Britain’s Serious Fraud Office left with £4.6m bill for wrongly reclaimed VAT

Serious Fraud Office £500,000 fine for VAT | Bradleys Accountants

Date07 Jul 2014
Posted ByAdmin

In an ironic turn of events, UK’s top anti-fraud agency - Serious Fraud Office (SFO), has been fined more than £500,000 for underpaying its VAT bill by more than £3m.

The fraud watchdog used to reclaim VAT on fees paid to barristers and other contractors.  The serious discrepancy came to light after the SFOs new chief financial officer, Barny Todd, self-reported the wrong to HMRC after the annual accounts were laid before parliament.  

Subsequently, the agency has to pay a fine of £564,000 and make an underlying tax repayment of £3.8m plus interest - this is close to 10% of the organisation’s entire £51m spend for the year to 31 March.

The fine comes at an inopportune time as the agency had, in February 2013, successfully negotiated a £19m increase in its budget for the year from the Treasury.  The discovery has come close on the heels of an earlier investigation into nearly £1m of secret payments to departing staff approved by Richard Alderman, a director whose tenure ended in April 2012.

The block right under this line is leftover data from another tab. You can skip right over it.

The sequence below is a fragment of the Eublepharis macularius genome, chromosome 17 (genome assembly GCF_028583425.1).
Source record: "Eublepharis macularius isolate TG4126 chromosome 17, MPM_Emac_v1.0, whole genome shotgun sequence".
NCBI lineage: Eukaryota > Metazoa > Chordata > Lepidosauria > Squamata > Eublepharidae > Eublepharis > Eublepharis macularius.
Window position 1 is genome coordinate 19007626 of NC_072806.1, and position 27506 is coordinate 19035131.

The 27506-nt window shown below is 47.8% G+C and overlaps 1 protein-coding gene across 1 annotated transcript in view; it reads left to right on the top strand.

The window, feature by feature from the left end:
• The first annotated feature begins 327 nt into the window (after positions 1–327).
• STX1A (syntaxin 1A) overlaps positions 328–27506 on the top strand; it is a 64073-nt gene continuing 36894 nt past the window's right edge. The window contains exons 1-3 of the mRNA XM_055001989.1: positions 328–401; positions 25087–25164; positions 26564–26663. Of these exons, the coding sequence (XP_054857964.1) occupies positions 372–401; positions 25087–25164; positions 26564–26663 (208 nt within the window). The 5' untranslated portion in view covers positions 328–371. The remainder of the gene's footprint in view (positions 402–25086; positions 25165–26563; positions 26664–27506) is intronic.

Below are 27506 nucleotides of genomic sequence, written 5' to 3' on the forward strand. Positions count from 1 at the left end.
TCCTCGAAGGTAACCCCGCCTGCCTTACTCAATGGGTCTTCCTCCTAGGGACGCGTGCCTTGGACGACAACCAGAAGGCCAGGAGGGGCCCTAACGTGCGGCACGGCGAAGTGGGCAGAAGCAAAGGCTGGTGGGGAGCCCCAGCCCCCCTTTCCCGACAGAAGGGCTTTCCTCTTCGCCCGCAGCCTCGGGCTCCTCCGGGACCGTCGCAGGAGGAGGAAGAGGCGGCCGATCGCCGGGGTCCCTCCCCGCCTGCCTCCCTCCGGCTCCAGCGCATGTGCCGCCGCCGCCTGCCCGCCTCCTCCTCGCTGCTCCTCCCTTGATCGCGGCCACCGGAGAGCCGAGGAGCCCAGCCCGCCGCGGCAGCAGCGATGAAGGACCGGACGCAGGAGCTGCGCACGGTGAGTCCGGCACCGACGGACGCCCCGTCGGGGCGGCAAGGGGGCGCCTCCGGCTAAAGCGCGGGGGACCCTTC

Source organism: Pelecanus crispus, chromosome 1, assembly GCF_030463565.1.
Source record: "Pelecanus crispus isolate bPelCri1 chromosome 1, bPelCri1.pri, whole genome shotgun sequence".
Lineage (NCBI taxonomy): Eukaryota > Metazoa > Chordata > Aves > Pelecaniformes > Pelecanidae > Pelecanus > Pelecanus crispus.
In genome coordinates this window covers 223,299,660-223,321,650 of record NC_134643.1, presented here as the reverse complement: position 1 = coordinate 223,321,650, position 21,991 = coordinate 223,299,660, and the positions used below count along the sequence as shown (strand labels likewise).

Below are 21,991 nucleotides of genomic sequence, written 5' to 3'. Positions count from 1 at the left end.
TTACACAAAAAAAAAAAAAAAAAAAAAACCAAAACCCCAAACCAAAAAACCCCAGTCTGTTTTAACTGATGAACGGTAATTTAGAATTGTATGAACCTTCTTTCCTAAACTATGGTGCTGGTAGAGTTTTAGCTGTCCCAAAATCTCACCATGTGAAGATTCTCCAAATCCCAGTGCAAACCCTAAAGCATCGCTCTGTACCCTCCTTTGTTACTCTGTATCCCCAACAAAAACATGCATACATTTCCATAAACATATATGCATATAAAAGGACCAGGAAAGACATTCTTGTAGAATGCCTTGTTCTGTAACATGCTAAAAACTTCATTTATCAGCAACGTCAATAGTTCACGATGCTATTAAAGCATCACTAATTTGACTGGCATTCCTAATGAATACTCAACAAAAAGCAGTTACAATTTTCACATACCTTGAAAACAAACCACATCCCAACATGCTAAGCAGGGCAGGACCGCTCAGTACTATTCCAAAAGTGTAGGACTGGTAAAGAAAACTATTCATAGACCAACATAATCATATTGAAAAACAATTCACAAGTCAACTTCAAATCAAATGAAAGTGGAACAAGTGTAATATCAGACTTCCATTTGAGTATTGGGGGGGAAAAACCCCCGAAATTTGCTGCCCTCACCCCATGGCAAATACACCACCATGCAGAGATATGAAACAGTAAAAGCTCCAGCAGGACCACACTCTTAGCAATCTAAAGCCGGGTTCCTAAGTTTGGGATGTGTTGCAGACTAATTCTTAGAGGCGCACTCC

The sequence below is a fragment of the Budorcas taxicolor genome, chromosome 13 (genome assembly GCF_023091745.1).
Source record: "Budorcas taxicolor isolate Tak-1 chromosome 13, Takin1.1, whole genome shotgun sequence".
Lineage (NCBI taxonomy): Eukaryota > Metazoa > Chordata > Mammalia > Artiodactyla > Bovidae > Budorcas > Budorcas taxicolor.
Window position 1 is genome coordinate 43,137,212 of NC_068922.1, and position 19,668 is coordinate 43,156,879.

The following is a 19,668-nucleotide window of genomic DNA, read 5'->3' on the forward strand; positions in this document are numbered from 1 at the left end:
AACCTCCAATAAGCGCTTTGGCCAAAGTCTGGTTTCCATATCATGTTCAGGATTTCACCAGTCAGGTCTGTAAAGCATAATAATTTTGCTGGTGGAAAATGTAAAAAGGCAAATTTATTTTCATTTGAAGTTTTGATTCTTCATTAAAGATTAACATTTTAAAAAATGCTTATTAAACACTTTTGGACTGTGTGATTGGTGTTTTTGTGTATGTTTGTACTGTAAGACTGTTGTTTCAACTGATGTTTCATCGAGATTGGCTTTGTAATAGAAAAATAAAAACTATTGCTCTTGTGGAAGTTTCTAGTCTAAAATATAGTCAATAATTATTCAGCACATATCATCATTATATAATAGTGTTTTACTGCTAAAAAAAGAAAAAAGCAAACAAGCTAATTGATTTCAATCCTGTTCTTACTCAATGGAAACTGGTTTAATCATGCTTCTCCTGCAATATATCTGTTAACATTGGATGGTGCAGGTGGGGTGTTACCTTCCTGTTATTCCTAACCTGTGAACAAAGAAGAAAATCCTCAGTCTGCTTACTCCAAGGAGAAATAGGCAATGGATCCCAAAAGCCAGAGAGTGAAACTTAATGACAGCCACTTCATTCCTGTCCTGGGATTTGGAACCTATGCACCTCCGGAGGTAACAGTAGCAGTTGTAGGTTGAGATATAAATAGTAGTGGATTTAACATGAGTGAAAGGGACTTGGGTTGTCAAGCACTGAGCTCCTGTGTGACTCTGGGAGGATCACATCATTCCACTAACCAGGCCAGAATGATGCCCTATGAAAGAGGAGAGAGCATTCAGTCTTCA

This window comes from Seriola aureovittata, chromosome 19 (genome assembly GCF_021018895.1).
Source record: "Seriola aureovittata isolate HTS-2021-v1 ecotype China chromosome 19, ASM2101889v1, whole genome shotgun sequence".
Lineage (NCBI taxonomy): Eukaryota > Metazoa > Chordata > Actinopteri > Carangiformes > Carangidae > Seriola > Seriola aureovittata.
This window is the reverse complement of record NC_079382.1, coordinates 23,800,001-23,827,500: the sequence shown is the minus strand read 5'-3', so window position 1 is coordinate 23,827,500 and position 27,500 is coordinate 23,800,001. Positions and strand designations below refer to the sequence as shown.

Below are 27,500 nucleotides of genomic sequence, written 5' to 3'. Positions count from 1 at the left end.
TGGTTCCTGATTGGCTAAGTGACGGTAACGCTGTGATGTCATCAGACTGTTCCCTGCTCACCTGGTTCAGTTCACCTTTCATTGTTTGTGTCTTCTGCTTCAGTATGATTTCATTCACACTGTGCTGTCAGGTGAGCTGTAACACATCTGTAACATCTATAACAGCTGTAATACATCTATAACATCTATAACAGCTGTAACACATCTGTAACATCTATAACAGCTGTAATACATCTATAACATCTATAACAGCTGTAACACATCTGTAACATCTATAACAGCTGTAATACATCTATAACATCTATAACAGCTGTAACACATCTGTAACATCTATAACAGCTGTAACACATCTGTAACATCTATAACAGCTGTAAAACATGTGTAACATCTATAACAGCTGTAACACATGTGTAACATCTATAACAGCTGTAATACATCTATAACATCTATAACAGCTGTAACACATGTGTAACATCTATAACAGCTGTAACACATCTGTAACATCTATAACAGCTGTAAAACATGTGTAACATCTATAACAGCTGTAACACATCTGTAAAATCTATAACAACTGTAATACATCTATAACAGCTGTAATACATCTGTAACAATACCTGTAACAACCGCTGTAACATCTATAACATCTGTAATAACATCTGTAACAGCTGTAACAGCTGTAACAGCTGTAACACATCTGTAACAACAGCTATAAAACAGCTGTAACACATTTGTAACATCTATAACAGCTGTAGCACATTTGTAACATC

In its annual report for 2013-14 the SFO said, “These discussions, coupled with an HMRC assessment which took place in October 2013, led to the SFO having a liability for reclaimed VAT in previous years… amounting to a total of £4,635k [£4.6m] including a penalty of £564k, interest of £104k, accrued tax of £798k and outstanding tax of £3,169k.”

The report also mentioned that the SFO’s operating cost had crept up from £38.1m in the 2012-2013 financial year to £51.7m this financial year not only due to the VAT error but also to support costs associated with investigating big cases such as the alleged manipulated of the LIBOR rate, corruption by Rolls-Royce and Barclays’ dealing with Qatar during the bank’s 2008 emergency cash call.

Labour’s shadow attorney-general, Emily Thornberry felt the VAT error was “extremely embarrassing” and also commented, “the SFO is struggling to make its threadbare resources stretch to cover both its ambitious caseload and the legacy issues left by its previous leadership.”